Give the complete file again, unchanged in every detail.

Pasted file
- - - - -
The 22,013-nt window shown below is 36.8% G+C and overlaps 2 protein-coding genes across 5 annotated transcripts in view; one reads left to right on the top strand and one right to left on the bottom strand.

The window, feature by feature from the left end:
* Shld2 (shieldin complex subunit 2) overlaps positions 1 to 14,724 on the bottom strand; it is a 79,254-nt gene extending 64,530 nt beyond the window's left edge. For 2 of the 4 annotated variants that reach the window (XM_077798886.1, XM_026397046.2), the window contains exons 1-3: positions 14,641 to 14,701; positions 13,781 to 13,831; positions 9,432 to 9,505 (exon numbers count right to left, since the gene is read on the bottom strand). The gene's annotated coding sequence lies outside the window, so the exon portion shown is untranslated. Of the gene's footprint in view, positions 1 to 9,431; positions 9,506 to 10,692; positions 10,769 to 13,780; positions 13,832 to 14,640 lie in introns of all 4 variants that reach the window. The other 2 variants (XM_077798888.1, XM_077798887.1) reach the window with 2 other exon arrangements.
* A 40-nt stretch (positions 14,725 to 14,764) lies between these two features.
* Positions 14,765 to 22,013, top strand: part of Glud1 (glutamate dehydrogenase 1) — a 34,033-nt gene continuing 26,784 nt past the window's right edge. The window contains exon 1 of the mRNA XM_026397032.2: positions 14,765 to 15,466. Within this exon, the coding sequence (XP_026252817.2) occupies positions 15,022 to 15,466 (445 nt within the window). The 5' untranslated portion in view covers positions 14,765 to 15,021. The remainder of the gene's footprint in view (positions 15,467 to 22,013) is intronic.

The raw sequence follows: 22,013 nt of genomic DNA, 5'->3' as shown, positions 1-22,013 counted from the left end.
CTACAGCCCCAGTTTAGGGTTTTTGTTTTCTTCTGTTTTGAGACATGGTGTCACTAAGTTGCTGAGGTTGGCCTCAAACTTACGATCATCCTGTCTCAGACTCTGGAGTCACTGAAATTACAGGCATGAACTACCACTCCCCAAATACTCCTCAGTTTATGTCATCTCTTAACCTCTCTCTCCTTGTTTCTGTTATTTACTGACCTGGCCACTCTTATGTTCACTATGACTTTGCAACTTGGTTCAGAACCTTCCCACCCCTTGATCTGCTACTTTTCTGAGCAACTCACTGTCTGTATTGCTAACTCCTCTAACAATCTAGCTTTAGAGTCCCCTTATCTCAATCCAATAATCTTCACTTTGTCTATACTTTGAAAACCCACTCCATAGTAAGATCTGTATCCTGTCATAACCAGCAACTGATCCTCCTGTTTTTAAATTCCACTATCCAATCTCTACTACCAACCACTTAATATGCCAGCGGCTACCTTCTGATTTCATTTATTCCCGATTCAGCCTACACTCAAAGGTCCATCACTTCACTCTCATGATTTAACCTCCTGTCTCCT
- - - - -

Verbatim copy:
The 22,013-nt window shown below is 36.8% G+C and overlaps 2 protein-coding genes across 5 annotated transcripts in view; one reads left to right on the top strand and one right to left on the bottom strand.

The window, feature by feature from the left end:
* Shld2 (shieldin complex subunit 2) overlaps positions 1 to 14,724 on the bottom strand; it is a 79,254-nt gene extending 64,530 nt beyond the window's left edge. For 2 of the 4 annotated variants that reach the window (XM_077798886.1, XM_026397046.2), the window contains exons 1-3: positions 14,641 to 14,701; positions 13,781 to 13,831; positions 9,432 to 9,505 (exon numbers count right to left, since the gene is read on the bottom strand). The gene's annotated coding sequence lies outside the window, so the exon portion shown is untranslated. Of the gene's footprint in view, positions 1 to 9,431; positions 9,506 to 10,692; positions 10,769 to 13,780; positions 13,832 to 14,640 lie in introns of all 4 variants that reach the window. The other 2 variants (XM_077798888.1, XM_077798887.1) reach the window with 2 other exon arrangements.
* A 40-nt stretch (positions 14,725 to 14,764) lies between these two features.
* Positions 14,765 to 22,013, top strand: part of Glud1 (glutamate dehydrogenase 1) — a 34,033-nt gene continuing 26,784 nt past the window's right edge. The window contains exon 1 of the mRNA XM_026397032.2: positions 14,765 to 15,466. Within this exon, the coding sequence (XP_026252817.2) occupies positions 15,022 to 15,466 (445 nt within the window). The 5' untranslated portion in view covers positions 14,765 to 15,021. The remainder of the gene's footprint in view (positions 15,467 to 22,013) is intronic.

The raw sequence follows: 22,013 nt of genomic DNA, 5'->3' as shown, positions 1-22,013 counted from the left end.
CTACAGCCCCAGTTTAGGGTTTTTGTTTTCTTCTGTTTTGAGACATGGTGTCACTAAGTTGCTGAGGTTGGCCTCAAACTTACGATCATCCTGTCTCAGACTCTGGAGTCACTGAAATTACAGGCATGAACTACCACTCCCCAAATACTCCTCAGTTTATGTCATCTCTTAACCTCTCTCTCCTTGTTTCTGTTATTTACTGACCTGGCCACTCTTATGTTCACTATGACTTTGCAACTTGGTTCAGAACCTTCCCACCCCTTGATCTGCTACTTTTCTGAGCAACTCACTGTCTGTATTGCTAACTCCTCTAACAATCTAGCTTTAGAGTCCCCTTATCTCAATCCAATAATCTTCACTTTGTCTATACTTTGAAAACCCACTCCATAGTAAGATCTGTATCCTGTCATAACCAGCAACTGATCCTCCTGTTTTTAAATTCCACTATCCAATCTCTACTACCAACCACTTAATATGCCAGCGGCTACCTTCTGATTTCATTTATTCCCGATTCAGCCTACACTCAAAGGTCCATCACTTCACTCTCATGATTTAACCTCCTGTCTCCT